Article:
Cast-Iron Sinks

Cast iron is a timeless, sturdy material made by firing enamel onto an iron bowl.

Pro: The longevity and durability of cast iron means that your sink will probably outlive your kitchen decor. Cast iron is also available in a variety of colors.

Con: Cast-iron sinks are heavy, so a sink should be mounted by an experienced installer and have proper support underneath. Cast iron can also scratch, and the enamel can discolor or wear off in spots that endure heavy use.

Composite Sinks

Composite sinks are made of quartz, granite, or other materials mixed with a durable acrylic- or polyester-resin base. These engineered materials are extremely hardworking and resistant to stains and scratches. Composite sinks are usually speckled in color.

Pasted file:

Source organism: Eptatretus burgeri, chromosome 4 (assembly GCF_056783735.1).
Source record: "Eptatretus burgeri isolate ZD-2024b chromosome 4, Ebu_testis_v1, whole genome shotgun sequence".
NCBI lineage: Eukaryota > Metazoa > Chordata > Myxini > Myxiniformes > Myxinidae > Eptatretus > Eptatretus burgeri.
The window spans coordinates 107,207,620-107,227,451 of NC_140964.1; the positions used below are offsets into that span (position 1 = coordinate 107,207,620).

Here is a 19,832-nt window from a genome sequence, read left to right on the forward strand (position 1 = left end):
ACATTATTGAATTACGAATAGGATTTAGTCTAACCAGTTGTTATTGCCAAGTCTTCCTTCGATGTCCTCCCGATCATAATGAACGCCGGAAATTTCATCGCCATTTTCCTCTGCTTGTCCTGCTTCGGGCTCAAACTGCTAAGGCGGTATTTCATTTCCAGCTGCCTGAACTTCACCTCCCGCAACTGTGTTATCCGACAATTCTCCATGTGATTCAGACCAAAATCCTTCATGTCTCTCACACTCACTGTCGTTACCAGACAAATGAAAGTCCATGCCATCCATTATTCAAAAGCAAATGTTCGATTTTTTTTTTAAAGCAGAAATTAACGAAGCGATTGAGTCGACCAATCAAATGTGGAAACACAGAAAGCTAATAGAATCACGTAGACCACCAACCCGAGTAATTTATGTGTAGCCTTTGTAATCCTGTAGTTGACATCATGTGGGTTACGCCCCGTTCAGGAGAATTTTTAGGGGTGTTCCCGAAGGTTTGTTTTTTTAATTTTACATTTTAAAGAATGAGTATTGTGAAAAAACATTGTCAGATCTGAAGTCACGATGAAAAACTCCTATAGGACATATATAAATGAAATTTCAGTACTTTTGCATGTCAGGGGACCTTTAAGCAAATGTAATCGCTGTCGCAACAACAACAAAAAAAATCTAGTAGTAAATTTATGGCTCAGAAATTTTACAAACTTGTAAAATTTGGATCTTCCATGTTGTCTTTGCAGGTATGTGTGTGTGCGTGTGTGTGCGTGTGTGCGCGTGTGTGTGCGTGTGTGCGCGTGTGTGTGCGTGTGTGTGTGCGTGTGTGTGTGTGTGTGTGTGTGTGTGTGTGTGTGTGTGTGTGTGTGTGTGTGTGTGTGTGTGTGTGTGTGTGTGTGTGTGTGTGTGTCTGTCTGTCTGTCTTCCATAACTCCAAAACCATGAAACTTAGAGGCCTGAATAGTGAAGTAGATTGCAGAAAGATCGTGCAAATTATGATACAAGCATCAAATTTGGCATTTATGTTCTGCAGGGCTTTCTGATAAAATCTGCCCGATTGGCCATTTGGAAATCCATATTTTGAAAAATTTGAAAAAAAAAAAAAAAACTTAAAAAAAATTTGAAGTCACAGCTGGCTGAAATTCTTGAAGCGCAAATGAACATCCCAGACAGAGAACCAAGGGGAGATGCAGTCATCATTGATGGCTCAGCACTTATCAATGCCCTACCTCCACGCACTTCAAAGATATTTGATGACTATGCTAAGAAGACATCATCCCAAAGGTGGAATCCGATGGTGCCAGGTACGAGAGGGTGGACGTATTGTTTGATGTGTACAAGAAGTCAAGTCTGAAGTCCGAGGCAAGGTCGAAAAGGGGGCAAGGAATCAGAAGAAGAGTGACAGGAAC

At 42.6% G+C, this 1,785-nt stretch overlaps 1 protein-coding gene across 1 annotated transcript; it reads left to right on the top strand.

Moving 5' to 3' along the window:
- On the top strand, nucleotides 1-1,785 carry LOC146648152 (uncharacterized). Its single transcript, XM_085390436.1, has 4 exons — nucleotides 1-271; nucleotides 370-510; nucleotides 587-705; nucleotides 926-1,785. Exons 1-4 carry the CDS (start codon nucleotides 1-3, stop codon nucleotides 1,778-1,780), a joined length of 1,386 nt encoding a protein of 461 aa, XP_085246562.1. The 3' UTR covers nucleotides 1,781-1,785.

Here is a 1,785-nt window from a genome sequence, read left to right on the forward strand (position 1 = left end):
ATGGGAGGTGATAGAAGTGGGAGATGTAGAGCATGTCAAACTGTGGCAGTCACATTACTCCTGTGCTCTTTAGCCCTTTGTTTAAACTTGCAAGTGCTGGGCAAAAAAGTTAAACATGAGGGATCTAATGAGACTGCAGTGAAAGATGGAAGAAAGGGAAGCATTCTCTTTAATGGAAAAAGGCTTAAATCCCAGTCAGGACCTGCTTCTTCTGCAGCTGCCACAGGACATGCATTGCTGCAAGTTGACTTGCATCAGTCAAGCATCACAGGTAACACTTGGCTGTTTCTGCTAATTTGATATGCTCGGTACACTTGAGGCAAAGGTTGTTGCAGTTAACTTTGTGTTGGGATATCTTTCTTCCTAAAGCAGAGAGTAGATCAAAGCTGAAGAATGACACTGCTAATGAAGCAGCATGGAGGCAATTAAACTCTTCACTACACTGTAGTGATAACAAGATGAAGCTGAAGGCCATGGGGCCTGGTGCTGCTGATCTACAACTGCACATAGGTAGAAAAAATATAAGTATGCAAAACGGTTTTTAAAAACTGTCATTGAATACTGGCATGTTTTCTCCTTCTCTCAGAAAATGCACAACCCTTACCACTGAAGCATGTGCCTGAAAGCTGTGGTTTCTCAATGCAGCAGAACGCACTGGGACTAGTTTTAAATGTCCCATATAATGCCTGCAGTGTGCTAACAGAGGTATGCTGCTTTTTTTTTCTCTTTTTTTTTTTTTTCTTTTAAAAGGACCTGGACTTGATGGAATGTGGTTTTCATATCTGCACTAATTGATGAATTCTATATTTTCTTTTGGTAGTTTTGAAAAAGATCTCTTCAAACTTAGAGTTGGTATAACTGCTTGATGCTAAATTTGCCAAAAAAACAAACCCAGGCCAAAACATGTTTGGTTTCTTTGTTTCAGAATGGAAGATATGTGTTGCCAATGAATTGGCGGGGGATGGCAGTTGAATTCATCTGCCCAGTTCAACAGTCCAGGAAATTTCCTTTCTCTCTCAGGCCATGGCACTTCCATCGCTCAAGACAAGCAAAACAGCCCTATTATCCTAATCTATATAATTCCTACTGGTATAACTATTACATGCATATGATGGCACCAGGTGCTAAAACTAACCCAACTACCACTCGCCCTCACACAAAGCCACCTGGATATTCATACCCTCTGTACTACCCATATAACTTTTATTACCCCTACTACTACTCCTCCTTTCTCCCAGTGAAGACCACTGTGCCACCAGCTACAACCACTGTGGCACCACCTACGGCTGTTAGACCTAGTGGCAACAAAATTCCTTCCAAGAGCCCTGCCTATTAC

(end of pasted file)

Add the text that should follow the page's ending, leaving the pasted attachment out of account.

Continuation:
Pro: Because the material is engineered, composite sinks can be shaped as desired, as well as be carved and beveled. Available in a variety of colors, these sinks do not fade. Composite is easy to care for and offers the look of stone at a lower price.

Con: Though not as pricey as stone, composite sinks can still be expensive. If you choose a composite sink that is integral to the counter, damage to the sink will require replacement of the entire countertop.

Solid-Surfacing Sinks

Solid-surfacing sinks are prized for their uniformity in color. Often this type of sink is integral with the counter, meaning the entire countertop and sink are one piece.

Pro: Homeowners are attracted to this type of sink for its easy care; smooth, solid finish; and affordability.